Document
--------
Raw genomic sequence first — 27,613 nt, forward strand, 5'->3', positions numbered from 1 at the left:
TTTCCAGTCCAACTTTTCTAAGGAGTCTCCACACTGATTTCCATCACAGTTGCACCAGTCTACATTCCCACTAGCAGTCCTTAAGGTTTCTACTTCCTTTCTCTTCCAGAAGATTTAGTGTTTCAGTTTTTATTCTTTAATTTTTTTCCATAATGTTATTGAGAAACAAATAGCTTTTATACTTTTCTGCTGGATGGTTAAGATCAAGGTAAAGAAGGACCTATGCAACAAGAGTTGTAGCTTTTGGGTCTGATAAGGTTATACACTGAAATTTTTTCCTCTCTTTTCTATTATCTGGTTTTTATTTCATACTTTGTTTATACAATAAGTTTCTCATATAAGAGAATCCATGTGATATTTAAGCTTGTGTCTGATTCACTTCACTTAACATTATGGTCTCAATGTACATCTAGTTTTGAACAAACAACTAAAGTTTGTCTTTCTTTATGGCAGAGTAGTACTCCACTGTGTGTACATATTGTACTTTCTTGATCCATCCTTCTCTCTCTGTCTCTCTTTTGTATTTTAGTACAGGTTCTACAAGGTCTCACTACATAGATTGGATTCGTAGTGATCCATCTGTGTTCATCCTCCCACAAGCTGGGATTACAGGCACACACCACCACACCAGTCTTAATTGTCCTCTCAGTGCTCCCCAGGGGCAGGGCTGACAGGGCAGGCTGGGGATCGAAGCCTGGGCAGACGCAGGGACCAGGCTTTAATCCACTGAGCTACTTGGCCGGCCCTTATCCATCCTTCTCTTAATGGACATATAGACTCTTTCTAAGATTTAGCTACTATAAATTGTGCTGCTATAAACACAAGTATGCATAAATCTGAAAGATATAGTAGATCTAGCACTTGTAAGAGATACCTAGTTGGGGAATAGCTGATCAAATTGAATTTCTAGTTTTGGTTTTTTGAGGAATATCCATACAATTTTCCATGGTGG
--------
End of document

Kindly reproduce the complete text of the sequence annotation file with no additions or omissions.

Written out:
Raw genomic sequence first — 27,613 nt, forward strand, 5'->3', positions numbered from 1 at the left:
TTTCCAGTCCAACTTTTCTAAGGAGTCTCCACACTGATTTCCATCACAGTTGCACCAGTCTACATTCCCACTAGCAGTCCTTAAGGTTTCTACTTCCTTTCTCTTCCAGAAGATTTAGTGTTTCAGTTTTTATTCTTTAATTTTTTTCCATAATGTTATTGAGAAACAAATAGCTTTTATACTTTTCTGCTGGATGGTTAAGATCAAGGTAAAGAAGGACCTATGCAACAAGAGTTGTAGCTTTTGGGTCTGATAAGGTTATACACTGAAATTTTTTCCTCTCTTTTCTATTATCTGGTTTTTATTTCATACTTTGTTTATACAATAAGTTTCTCATATAAGAGAATCCATGTGATATTTAAGCTTGTGTCTGATTCACTTCACTTAACATTATGGTCTCAATGTACATCTAGTTTTGAACAAACAACTAAAGTTTGTCTTTCTTTATGGCAGAGTAGTACTCCACTGTGTGTACATATTGTACTTTCTTGATCCATCCTTCTCTCTCTGTCTCTCTTTTGTATTTTAGTACAGGTTCTACAAGGTCTCACTACATAGATTGGATTCGTAGTGATCCATCTGTGTTCATCCTCCCACAAGCTGGGATTACAGGCACACACCACCACACCAGTCTTAATTGTCCTCTCAGTGCTCCCCAGGGGCAGGGCTGACAGGGCAGGCTGGGGATCGAAGCCTGGGCAGACGCAGGGACCAGGCTTTAATCCACTGAGCTACTTGGCCGGCCCTTATCCATCCTTCTCTTAATGGACATATAGACTCTTTCTAAGATTTAGCTACTATAAATTGTGCTGCTATAAACACAAGTATGCATAAATCTGAAAGATATAGTAGATCTAGCACTTGTAAGAGATACCTAGTTGGGGAATAGCTGATCAAATTGAATTTCTAGTTTTGGTTTTTTGAGGAATATCCATACAATTTTCCATGGTGG